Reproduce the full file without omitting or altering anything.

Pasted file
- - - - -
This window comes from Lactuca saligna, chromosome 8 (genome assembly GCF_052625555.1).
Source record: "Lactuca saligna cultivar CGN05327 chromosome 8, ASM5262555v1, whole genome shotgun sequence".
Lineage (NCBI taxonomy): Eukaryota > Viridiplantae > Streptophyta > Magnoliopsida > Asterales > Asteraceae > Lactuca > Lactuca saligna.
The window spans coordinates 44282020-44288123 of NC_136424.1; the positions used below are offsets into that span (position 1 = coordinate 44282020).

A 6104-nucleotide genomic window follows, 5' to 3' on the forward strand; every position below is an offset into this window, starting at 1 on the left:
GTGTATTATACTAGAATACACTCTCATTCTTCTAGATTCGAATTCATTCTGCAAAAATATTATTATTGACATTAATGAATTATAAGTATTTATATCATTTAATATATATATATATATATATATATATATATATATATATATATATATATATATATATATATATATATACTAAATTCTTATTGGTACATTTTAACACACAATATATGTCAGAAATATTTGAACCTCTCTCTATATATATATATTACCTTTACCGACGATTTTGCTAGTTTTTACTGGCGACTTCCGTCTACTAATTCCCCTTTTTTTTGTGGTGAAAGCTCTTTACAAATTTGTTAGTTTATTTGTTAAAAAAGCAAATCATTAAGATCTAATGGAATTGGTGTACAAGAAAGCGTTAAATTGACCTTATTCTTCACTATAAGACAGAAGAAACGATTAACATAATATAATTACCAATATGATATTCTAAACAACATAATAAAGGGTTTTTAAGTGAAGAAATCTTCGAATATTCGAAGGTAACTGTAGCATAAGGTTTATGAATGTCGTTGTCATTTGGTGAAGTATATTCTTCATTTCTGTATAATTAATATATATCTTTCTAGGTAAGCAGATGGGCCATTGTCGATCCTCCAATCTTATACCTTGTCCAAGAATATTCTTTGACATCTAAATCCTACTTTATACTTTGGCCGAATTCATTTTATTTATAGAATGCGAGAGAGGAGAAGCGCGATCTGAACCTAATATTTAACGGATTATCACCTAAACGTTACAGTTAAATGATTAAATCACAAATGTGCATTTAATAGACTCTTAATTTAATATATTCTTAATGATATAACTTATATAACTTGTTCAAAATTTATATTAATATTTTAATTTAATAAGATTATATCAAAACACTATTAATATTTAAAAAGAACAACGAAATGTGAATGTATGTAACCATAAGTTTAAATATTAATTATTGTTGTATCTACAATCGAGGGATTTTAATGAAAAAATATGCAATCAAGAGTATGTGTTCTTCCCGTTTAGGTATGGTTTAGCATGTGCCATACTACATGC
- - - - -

This window comes from Lactuca saligna, chromosome 8 (genome assembly GCF_052625555.1).
Source record: "Lactuca saligna cultivar CGN05327 chromosome 8, ASM5262555v1, whole genome shotgun sequence".
Lineage (NCBI taxonomy): Eukaryota > Viridiplantae > Streptophyta > Magnoliopsida > Asterales > Asteraceae > Lactuca > Lactuca saligna.
The window spans coordinates 44282020-44288123 of NC_136424.1; the positions used below are offsets into that span (position 1 = coordinate 44282020).

A 6104-nucleotide genomic window follows, 5' to 3' on the forward strand; every position below is an offset into this window, starting at 1 on the left:
GTGTATTATACTAGAATACACTCTCATTCTTCTAGATTCGAATTCATTCTGCAAAAATATTATTATTGACATTAATGAATTATAAGTATTTATATCATTTAATATATATATATATATATATATATATATATATATATATATATATATATATATATATATATATATATACTAAATTCTTATTGGTACATTTTAACACACAATATATGTCAGAAATATTTGAACCTCTCTCTATATATATATATTACCTTTACCGACGATTTTGCTAGTTTTTACTGGCGACTTCCGTCTACTAATTCCCCTTTTTTTTGTGGTGAAAGCTCTTTACAAATTTGTTAGTTTATTTGTTAAAAAAGCAAATCATTAAGATCTAATGGAATTGGTGTACAAGAAAGCGTTAAATTGACCTTATTCTTCACTATAAGACAGAAGAAACGATTAACATAATATAATTACCAATATGATATTCTAAACAACATAATAAAGGGTTTTTAAGTGAAGAAATCTTCGAATATTCGAAGGTAACTGTAGCATAAGGTTTATGAATGTCGTTGTCATTTGGTGAAGTATATTCTTCATTTCTGTATAATTAATATATATCTTTCTAGGTAAGCAGATGGGCCATTGTCGATCCTCCAATCTTATACCTTGTCCAAGAATATTCTTTGACATCTAAATCCTACTTTATACTTTGGCCGAATTCATTTTATTTATAGAATGCGAGAGAGGAGAAGCGCGATCTGAACCTAATATTTAACGGATTATCACCTAAACGTTACAGTTAAATGATTAAATCACAAATGTGCATTTAATAGACTCTTAATTTAATATATTCTTAATGATATAACTTATATAACTTGTTCAAAATTTATATTAATATTTTAATTTAATAAGATTATATCAAAACACTATTAATATTTAAAAAGAACAACGAAATGTGAATGTATGTAACCATAAGTTTAAATATTAATTATTGTTGTATCTACAATCGAGGGATTTTAATGAAAAAATATGCAATCAAGAGTATGTGTTCTTCCCGTTTAGGTATGGTTTAGCATGTGCCATACTACATGC